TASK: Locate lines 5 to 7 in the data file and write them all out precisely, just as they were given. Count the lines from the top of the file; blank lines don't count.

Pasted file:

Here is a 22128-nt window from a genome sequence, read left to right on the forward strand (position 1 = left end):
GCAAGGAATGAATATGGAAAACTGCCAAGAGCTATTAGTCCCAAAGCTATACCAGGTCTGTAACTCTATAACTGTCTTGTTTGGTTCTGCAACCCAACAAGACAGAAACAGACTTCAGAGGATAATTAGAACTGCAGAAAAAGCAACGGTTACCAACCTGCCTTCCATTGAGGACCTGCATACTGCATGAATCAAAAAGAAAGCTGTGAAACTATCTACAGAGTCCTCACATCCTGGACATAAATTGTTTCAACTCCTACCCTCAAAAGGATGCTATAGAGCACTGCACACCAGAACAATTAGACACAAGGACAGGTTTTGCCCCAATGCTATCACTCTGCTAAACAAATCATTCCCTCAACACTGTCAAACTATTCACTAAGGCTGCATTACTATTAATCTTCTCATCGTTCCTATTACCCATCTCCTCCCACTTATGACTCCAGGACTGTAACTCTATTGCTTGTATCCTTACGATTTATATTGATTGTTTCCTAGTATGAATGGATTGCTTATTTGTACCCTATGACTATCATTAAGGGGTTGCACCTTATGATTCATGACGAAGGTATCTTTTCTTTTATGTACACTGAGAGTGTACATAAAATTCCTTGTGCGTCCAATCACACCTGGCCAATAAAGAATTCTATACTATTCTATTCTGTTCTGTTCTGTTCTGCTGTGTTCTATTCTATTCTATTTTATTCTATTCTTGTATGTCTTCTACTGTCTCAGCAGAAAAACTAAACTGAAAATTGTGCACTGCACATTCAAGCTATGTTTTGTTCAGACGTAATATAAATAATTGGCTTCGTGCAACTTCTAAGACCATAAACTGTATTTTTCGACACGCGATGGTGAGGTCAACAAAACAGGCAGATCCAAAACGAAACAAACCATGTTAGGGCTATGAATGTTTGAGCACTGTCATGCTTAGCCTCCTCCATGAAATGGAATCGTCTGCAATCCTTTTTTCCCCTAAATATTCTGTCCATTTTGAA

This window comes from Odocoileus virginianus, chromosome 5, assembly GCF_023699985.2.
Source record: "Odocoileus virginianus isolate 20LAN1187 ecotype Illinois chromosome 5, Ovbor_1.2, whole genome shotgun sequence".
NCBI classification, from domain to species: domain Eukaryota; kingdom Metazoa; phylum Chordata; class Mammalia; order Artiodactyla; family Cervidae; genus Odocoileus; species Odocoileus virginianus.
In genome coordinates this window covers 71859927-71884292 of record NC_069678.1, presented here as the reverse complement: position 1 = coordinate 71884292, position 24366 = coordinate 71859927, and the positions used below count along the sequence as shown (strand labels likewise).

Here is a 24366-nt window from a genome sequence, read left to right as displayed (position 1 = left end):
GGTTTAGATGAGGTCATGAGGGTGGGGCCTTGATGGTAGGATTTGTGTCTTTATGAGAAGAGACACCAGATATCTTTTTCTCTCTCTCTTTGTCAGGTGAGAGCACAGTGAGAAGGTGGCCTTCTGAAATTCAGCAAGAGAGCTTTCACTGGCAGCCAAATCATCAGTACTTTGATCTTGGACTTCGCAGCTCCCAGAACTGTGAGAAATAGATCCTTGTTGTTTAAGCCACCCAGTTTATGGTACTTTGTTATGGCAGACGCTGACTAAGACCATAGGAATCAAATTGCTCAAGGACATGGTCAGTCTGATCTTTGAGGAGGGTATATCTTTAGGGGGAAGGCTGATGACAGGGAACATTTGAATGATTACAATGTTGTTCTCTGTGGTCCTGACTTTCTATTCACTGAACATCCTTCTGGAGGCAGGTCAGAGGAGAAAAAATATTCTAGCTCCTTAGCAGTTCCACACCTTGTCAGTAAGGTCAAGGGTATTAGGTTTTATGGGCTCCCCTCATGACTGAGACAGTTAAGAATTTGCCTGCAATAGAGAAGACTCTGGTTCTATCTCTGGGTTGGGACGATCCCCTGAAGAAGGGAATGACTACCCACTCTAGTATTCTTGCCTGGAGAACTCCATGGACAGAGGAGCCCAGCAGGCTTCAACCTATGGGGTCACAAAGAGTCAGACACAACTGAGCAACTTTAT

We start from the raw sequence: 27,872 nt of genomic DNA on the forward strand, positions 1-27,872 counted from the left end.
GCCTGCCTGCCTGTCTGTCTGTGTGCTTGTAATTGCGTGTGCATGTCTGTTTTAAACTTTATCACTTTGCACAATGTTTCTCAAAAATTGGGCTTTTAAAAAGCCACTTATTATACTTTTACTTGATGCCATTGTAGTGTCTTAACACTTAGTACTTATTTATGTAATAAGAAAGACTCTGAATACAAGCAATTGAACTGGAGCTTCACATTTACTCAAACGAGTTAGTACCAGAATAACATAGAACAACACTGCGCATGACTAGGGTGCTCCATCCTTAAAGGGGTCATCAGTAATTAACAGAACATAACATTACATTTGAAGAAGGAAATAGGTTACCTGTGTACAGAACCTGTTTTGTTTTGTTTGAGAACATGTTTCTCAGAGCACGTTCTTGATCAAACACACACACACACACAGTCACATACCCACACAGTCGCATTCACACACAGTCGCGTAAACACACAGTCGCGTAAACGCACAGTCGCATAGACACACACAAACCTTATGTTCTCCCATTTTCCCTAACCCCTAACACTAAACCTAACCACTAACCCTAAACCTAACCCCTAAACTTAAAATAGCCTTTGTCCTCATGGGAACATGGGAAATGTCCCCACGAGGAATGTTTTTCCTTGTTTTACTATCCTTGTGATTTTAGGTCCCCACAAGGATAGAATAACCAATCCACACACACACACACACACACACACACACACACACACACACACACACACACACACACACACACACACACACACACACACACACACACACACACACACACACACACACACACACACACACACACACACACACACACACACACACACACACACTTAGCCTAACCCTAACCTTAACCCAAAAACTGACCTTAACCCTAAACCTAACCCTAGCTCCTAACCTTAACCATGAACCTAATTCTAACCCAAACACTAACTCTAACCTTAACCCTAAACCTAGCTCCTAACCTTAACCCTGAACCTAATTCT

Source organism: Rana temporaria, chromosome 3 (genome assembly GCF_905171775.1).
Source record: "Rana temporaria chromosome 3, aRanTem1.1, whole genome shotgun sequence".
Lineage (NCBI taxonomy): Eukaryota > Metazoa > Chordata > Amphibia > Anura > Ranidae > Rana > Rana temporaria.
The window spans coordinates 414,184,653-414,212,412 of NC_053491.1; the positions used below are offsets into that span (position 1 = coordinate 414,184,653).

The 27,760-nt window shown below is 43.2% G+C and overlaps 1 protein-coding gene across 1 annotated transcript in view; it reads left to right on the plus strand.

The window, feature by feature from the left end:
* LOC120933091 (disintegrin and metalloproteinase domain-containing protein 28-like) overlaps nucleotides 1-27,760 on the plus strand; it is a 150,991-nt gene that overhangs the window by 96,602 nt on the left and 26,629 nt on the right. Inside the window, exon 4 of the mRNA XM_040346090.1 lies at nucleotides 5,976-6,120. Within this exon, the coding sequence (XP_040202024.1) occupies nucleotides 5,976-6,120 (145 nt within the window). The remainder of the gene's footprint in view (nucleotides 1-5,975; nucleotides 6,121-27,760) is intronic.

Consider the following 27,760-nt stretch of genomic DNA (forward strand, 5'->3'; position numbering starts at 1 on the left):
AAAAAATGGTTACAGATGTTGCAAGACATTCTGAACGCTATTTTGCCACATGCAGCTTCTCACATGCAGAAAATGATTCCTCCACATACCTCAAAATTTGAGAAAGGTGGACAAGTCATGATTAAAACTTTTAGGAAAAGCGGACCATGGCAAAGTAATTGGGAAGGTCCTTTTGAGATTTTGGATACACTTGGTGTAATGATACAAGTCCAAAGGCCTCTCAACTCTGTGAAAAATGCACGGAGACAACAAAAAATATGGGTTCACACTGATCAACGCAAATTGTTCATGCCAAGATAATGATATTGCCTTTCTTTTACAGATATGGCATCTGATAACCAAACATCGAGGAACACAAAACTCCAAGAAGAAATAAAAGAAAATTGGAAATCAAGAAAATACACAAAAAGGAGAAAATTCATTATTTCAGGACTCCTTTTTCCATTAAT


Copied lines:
NCBI classification, from domain to species: domain Eukaryota; kingdom Metazoa; phylum Chordata; class Mammalia; order Artiodactyla; family Cervidae; genus Odocoileus; species Odocoileus virginianus.
In genome coordinates this window covers 71859927-71884292 of record NC_069678.1, presented here as the reverse complement: position 1 = coordinate 71884292, position 24366 = coordinate 71859927, and the positions used below count along the sequence as shown (strand labels likewise).

Here is a 24366-nt window from a genome sequence, read left to right as displayed (position 1 = left end):